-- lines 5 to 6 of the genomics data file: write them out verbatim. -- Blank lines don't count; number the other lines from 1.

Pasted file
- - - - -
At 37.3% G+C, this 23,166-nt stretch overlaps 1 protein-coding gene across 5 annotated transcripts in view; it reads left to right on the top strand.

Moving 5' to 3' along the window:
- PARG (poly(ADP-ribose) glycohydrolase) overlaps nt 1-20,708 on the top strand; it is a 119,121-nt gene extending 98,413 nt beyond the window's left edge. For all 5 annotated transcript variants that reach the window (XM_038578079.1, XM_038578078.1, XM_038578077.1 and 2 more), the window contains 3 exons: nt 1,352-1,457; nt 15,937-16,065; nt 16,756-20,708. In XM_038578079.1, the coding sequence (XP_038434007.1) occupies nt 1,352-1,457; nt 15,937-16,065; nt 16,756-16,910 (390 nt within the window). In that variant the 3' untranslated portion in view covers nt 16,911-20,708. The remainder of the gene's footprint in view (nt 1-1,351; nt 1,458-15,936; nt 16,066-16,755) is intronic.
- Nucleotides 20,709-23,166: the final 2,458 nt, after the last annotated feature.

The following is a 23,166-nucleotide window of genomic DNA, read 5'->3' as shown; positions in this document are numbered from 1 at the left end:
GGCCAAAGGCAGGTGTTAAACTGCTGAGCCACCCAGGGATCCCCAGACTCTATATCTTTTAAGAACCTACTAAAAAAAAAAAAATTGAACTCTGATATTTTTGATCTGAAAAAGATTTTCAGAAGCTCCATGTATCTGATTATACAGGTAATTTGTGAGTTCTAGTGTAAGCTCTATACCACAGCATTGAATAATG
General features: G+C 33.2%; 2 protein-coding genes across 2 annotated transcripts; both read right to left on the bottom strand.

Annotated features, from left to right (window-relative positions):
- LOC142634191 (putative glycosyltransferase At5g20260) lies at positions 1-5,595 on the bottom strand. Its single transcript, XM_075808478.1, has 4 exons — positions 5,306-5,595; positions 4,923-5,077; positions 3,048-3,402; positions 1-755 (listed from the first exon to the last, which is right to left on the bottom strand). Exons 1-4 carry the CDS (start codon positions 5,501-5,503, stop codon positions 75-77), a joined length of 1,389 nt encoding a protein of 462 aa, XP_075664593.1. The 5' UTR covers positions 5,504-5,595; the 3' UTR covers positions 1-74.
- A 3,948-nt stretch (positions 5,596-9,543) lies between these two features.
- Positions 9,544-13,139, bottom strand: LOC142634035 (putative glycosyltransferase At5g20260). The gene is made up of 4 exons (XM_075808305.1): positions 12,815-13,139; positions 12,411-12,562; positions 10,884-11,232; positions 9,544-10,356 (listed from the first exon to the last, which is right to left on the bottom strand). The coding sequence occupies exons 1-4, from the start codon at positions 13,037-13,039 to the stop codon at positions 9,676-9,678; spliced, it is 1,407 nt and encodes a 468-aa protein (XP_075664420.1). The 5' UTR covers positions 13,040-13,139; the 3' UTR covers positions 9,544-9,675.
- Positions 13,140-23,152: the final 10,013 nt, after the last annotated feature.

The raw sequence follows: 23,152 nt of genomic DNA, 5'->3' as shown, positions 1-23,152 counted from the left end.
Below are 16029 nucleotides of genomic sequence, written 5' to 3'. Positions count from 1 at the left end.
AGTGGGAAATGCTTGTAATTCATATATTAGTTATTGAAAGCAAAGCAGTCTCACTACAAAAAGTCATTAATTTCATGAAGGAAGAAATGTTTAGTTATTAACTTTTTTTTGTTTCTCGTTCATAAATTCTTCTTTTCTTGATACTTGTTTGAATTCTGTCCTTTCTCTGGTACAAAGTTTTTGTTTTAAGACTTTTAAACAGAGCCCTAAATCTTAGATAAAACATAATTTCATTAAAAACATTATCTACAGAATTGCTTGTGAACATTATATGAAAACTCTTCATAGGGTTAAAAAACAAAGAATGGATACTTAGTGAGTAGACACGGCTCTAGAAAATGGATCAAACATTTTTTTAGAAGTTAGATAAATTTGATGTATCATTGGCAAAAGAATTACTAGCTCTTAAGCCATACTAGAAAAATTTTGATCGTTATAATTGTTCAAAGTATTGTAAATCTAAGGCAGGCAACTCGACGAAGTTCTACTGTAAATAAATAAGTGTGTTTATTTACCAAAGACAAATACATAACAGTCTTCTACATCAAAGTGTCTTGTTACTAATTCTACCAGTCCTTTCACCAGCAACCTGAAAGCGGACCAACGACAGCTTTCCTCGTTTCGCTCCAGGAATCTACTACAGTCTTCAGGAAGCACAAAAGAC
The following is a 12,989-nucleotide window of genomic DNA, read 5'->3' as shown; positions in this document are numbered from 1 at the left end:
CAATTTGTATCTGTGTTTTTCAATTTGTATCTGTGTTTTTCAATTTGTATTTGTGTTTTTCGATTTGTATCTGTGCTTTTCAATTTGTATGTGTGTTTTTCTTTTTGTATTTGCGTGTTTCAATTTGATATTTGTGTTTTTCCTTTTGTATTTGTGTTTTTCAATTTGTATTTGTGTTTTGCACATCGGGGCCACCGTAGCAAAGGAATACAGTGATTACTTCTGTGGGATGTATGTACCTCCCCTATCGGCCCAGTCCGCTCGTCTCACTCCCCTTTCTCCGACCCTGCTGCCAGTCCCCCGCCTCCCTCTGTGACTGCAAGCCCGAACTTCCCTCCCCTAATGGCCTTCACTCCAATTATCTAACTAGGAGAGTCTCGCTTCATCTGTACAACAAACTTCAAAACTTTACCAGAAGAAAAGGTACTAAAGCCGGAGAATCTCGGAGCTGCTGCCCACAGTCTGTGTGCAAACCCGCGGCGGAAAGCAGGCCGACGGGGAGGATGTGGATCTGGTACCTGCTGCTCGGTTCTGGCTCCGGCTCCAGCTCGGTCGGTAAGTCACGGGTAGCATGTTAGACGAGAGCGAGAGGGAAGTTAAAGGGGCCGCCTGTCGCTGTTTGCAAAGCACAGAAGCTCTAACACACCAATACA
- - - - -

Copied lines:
The following is a 23,166-nucleotide window of genomic DNA, read 5'->3' as shown; positions in this document are numbered from 1 at the left end:
GGCCAAAGGCAGGTGTTAAACTGCTGAGCCACCCAGGGATCCCCAGACTCTATATCTTTTAAGAACCTACTAAAAAAAAAAAAATTGAACTCTGATATTTTTGATCTGAAAAAGATTTTCAGAAGCTCCATGTATCTGATTATACAGGTAATTTGTGAGTTCTAGTGTAAGCTCTATACCACAGCATTGAATAATG